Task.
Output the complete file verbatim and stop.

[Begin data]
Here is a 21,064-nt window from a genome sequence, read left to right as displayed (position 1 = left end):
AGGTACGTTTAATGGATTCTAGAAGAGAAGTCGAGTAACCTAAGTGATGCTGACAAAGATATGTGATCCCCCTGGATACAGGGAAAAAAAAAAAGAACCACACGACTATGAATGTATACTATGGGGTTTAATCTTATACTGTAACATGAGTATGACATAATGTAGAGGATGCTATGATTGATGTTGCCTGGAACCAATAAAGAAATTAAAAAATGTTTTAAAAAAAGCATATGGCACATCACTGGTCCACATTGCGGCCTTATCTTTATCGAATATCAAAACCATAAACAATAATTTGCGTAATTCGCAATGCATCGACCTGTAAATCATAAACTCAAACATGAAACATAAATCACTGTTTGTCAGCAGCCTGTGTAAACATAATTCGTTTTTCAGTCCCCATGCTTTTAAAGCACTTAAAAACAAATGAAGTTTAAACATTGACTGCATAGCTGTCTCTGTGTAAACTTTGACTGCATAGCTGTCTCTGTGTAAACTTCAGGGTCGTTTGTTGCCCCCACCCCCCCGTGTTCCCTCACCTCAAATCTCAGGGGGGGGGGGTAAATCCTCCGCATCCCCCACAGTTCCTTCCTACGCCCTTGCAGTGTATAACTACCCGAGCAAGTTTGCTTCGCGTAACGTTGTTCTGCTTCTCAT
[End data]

Here is a 21,064-nt window from a genome sequence, read left to right as displayed (position 1 = left end):
AGGTACGTTTAATGGATTCTAGAAGAGAAGTCGAGTAACCTAAGTGATGCTGACAAAGATATGTGATCCCCCTGGATACAGGGAAAAAAAAAAAGAACCACACGACTATGAATGTATACTATGGGGTTTAATCTTATACTGTAACATGAGTATGACATAATGTAGAGGATGCTATGATTGATGTTGCCTGGAACCAATAAAGAAATTAAAAAATGTTTTAAAAAAAGCATATGGCACATCACTGGTCCACATTGCGGCCTTATCTTTATCGAATATCAAAACCATAAACAATAATTTGCGTAATTCGCAATGCATCGACCTGTAAATCATAAACTCAAACATGAAACATAAATCACTGTTTGTCAGCAGCCTGTGTAAACATAATTCGTTTTTCAGTCCCCATGCTTTTAAAGCACTTAAAAACAAATGAAGTTTAAACATTGACTGCATAGCTGTCTCTGTGTAAACTTTGACTGCATAGCTGTCTCTGTGTAAACTTCAGGGTCGTTTGTTGCCCCCACCCCCCCGTGTTCCCTCACCTCAAATCTCAGGGGGGGGGGGTAAATCCTCCGCATCCCCCACAGTTCCTTCCTACGCCCTTGCAGTGTATAACTACCCGAGCAAGTTTGCTTCGCGTAACGTTGTTCTGCTTCTCAT